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attend the chief, the race (1) of his native streams. Feeble was his arm against Carthon, he fell; and his heroes fled.

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Carthon stood, on that heathy rock, and faw the heroes approach. He loved the ter— rible joy of his face : and his strength, in the

(1) It appears, from this passage, that clanship was established, in the days of Fingal, though not on the fame footing with the present tribes in the north of Scotland. -

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thou shalt know, that the mark of my sword is in many a field.

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Art thou the king so far renowned, replied the car-borne Carthon Art thou that light of death, that frightens the kings of the world?—But why should Carthon ask * for he is like the stream of his desart; strong as a river, in his course; swift as the eagle of the sky.— O that I had fought with the king ; that my fame might be great in the song! that the hunter, beholding my tomb, might say, he fought with the mighty Fingal. But Carthon dies unknown ; he has poured out his force on the feeble.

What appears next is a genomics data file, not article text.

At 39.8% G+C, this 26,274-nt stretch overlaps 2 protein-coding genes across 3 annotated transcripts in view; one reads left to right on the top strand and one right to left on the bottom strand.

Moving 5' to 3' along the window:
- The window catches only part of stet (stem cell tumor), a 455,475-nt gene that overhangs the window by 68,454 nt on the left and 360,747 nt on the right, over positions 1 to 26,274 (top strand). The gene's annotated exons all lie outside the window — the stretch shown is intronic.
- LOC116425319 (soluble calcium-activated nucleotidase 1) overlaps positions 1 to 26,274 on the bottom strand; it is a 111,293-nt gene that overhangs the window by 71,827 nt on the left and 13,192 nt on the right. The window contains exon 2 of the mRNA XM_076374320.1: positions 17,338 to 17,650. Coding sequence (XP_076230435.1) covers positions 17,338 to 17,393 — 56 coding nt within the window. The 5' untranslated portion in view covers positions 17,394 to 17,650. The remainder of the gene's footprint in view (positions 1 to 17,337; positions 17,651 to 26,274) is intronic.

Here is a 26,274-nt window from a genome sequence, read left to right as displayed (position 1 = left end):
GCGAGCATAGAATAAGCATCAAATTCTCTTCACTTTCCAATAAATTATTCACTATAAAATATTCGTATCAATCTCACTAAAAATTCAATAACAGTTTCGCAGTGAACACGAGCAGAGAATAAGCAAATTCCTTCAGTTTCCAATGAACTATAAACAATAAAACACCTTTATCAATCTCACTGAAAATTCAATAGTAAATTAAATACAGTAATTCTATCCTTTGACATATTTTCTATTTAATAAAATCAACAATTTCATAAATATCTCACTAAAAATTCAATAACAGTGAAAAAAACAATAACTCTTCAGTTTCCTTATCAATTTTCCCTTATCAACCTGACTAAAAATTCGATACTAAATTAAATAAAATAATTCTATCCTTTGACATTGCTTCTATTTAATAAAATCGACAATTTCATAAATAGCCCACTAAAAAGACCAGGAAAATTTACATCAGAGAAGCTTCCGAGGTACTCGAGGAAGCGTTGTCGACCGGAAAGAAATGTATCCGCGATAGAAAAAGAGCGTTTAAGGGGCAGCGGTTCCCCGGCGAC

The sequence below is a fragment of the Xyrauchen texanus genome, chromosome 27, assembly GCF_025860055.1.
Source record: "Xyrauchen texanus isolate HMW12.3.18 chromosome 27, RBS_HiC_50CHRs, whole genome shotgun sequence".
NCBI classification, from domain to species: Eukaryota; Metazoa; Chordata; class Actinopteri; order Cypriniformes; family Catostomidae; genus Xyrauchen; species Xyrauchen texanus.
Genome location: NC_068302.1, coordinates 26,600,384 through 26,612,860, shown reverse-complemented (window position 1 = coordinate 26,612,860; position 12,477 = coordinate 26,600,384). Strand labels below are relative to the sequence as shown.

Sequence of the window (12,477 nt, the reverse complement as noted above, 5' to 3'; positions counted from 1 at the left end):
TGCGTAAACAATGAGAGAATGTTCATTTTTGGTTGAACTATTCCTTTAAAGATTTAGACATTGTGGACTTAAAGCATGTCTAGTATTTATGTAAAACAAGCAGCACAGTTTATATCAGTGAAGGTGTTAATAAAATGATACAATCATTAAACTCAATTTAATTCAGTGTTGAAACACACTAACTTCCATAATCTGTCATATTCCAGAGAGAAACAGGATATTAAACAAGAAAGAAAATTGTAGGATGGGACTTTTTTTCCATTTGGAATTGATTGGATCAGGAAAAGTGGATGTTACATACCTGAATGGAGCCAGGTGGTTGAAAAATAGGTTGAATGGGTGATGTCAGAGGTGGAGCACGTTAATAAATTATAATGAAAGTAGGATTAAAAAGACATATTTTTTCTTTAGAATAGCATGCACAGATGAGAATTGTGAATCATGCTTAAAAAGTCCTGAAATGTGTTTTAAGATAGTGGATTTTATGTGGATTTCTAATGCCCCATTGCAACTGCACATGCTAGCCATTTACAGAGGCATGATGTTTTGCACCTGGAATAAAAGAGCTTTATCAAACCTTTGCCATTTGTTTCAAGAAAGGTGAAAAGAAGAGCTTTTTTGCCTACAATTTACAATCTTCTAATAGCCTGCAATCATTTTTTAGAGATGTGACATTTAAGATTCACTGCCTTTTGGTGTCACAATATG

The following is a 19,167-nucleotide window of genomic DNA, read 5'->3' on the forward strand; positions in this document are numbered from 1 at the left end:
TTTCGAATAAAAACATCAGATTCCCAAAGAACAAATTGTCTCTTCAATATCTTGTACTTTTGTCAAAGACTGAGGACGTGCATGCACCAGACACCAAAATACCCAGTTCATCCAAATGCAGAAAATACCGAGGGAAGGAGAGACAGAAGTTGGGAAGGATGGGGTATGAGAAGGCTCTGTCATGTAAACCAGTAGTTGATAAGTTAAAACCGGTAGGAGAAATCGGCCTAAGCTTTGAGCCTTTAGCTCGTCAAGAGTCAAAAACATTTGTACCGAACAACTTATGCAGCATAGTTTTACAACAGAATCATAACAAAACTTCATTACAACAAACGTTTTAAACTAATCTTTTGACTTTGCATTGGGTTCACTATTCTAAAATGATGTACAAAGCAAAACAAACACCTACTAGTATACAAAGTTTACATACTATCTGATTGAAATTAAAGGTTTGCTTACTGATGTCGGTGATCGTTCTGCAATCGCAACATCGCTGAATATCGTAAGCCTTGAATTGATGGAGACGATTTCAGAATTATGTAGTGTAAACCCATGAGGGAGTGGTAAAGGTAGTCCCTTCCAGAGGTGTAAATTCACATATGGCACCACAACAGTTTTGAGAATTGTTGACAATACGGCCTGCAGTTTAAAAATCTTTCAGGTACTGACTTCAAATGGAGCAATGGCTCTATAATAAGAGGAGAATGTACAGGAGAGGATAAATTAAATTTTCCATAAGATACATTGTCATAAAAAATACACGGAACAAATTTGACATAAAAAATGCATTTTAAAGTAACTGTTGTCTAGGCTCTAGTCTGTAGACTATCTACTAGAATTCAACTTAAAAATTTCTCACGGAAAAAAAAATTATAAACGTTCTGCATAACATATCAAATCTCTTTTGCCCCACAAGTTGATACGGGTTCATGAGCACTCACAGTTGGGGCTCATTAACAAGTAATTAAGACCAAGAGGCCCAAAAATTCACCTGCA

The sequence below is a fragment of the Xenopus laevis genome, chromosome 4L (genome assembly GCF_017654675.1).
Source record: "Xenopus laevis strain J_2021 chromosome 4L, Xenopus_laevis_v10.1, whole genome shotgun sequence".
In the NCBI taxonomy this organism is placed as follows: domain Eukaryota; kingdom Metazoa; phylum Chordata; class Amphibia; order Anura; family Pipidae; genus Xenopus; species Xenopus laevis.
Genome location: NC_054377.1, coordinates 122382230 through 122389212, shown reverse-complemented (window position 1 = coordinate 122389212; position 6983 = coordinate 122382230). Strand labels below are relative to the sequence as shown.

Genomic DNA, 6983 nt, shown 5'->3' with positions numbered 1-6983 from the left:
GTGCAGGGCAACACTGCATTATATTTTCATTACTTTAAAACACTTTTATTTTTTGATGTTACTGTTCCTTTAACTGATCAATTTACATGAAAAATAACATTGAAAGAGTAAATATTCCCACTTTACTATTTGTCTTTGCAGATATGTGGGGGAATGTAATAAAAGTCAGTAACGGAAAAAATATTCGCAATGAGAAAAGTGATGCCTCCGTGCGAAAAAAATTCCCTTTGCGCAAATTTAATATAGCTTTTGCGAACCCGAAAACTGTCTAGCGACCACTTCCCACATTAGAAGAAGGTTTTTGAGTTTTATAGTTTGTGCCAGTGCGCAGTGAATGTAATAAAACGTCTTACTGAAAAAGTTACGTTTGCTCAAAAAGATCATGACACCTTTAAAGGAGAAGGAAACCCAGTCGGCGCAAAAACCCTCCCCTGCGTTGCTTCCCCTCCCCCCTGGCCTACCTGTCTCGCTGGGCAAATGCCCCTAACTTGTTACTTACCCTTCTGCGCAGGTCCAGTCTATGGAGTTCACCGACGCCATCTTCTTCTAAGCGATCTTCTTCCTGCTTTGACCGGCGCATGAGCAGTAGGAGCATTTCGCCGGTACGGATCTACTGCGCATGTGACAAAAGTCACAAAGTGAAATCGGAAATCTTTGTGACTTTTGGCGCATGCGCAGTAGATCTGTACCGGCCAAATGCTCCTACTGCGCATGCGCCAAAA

(1) This expression admits of a double meaning, either that Carthon hoped to acquire glory by killing Fingal; or to be rendered famous by falling by his hand. The last is the most probable, as Carthon is already wounded, - By

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Joy rose in Carthon's face: he lifted his heavy eyes.—He gave his sword to Fingal, to lie within his flail, that the memory of Balclutha's king might remain on Morven. —The battle É...# along the field , for the bard had sung the song of peace. The chiefs gathered round the falling. Carthon, and heard his words, with . Silent. they leaned on their spears, while Balclutha's hero spoke. His hair fighed in the wind, and his words were feeble,

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